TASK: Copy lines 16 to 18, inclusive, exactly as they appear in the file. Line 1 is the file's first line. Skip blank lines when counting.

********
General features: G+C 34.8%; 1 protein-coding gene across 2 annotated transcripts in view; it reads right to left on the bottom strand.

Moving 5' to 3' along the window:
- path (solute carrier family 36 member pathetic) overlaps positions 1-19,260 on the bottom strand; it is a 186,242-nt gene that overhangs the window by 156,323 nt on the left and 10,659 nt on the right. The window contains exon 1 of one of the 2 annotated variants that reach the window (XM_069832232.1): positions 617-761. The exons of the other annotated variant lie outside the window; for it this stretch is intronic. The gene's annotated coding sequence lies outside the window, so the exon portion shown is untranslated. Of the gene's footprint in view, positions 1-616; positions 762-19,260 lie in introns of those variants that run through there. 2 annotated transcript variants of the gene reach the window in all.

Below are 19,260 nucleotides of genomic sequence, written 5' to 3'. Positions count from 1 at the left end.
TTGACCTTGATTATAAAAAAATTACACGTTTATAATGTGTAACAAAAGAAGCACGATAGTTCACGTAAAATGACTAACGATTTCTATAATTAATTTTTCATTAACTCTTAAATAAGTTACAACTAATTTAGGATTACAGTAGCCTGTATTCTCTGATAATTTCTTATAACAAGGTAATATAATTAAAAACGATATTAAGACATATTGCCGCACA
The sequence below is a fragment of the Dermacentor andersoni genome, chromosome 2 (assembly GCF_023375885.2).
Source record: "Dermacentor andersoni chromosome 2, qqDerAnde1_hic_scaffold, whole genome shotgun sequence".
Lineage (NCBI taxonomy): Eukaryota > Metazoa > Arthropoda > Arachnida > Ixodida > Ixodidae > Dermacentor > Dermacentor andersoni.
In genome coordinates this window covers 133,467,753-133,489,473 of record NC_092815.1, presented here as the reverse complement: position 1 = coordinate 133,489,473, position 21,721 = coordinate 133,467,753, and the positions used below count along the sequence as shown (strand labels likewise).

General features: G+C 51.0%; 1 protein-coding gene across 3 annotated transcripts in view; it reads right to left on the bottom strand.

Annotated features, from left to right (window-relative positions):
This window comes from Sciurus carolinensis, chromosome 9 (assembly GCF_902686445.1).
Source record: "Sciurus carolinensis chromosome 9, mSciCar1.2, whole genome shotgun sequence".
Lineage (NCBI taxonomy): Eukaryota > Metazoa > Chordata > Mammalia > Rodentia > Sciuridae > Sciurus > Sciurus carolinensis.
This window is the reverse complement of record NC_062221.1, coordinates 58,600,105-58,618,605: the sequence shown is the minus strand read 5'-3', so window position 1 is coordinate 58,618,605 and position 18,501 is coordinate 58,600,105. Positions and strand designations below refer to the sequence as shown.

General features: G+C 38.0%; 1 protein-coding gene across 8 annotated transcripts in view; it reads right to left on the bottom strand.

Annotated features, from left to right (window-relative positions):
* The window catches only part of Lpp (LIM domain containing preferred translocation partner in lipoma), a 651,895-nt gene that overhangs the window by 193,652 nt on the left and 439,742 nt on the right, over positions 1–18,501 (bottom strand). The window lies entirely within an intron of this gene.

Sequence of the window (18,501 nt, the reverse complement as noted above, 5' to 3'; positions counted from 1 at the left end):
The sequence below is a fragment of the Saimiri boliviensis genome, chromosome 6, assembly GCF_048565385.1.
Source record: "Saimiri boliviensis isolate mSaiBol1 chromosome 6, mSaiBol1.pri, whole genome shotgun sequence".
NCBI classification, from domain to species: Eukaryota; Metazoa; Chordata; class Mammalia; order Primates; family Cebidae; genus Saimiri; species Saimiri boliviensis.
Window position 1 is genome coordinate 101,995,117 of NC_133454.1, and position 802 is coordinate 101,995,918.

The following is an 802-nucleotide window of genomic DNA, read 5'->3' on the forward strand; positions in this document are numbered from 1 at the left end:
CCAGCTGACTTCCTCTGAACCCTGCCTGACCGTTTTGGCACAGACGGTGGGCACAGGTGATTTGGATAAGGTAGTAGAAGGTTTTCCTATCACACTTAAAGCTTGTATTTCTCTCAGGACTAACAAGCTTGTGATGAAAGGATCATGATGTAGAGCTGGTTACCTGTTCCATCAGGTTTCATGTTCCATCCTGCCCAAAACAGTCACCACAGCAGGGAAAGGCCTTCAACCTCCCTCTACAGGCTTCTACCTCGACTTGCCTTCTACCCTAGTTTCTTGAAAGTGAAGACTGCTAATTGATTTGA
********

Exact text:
General features: G+C 38.0%; 1 protein-coding gene across 8 annotated transcripts in view; it reads right to left on the bottom strand.

Annotated features, from left to right (window-relative positions):
* The window catches only part of Lpp (LIM domain containing preferred translocation partner in lipoma), a 651,895-nt gene that overhangs the window by 193,652 nt on the left and 439,742 nt on the right, over positions 1–18,501 (bottom strand). The window lies entirely within an intron of this gene.